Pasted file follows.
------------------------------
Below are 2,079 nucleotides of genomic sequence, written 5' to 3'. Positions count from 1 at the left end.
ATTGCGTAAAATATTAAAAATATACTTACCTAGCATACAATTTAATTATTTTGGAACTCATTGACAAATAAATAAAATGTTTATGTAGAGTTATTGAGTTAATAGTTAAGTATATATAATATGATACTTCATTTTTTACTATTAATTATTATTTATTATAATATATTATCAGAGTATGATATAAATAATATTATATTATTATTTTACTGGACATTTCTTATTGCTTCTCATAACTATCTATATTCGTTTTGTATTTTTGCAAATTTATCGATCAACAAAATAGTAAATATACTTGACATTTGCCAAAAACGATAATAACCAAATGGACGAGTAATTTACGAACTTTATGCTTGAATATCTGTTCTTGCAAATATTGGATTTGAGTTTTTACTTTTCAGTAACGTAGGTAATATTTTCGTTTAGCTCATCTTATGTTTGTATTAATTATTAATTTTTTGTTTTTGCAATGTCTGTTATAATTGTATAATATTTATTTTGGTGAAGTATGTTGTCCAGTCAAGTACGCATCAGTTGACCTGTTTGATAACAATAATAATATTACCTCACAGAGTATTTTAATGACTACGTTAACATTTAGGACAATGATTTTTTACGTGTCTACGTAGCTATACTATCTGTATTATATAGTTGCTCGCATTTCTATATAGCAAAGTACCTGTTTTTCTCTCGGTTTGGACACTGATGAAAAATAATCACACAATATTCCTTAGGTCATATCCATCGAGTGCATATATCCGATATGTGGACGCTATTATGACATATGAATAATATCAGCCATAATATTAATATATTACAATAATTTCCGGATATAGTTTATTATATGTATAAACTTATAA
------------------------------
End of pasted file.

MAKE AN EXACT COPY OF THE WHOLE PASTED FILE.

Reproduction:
Below are 2,079 nucleotides of genomic sequence, written 5' to 3'. Positions count from 1 at the left end.
ATTGCGTAAAATATTAAAAATATACTTACCTAGCATACAATTTAATTATTTTGGAACTCATTGACAAATAAATAAAATGTTTATGTAGAGTTATTGAGTTAATAGTTAAGTATATATAATATGATACTTCATTTTTTACTATTAATTATTATTTATTATAATATATTATCAGAGTATGATATAAATAATATTATATTATTATTTTACTGGACATTTCTTATTGCTTCTCATAACTATCTATATTCGTTTTGTATTTTTGCAAATTTATCGATCAACAAAATAGTAAATATACTTGACATTTGCCAAAAACGATAATAACCAAATGGACGAGTAATTTACGAACTTTATGCTTGAATATCTGTTCTTGCAAATATTGGATTTGAGTTTTTACTTTTCAGTAACGTAGGTAATATTTTCGTTTAGCTCATCTTATGTTTGTATTAATTATTAATTTTTTGTTTTTGCAATGTCTGTTATAATTGTATAATATTTATTTTGGTGAAGTATGTTGTCCAGTCAAGTACGCATCAGTTGACCTGTTTGATAACAATAATAATATTACCTCACAGAGTATTTTAATGACTACGTTAACATTTAGGACAATGATTTTTTACGTGTCTACGTAGCTATACTATCTGTATTATATAGTTGCTCGCATTTCTATATAGCAAAGTACCTGTTTTTCTCTCGGTTTGGACACTGATGAAAAATAATCACACAATATTCCTTAGGTCATATCCATCGAGTGCATATATCCGATATGTGGACGCTATTATGACATATGAATAATATCAGCCATAATATTAATATATTACAATAATTTCCGGATATAGTTTATTATATGTATAAACTTATAA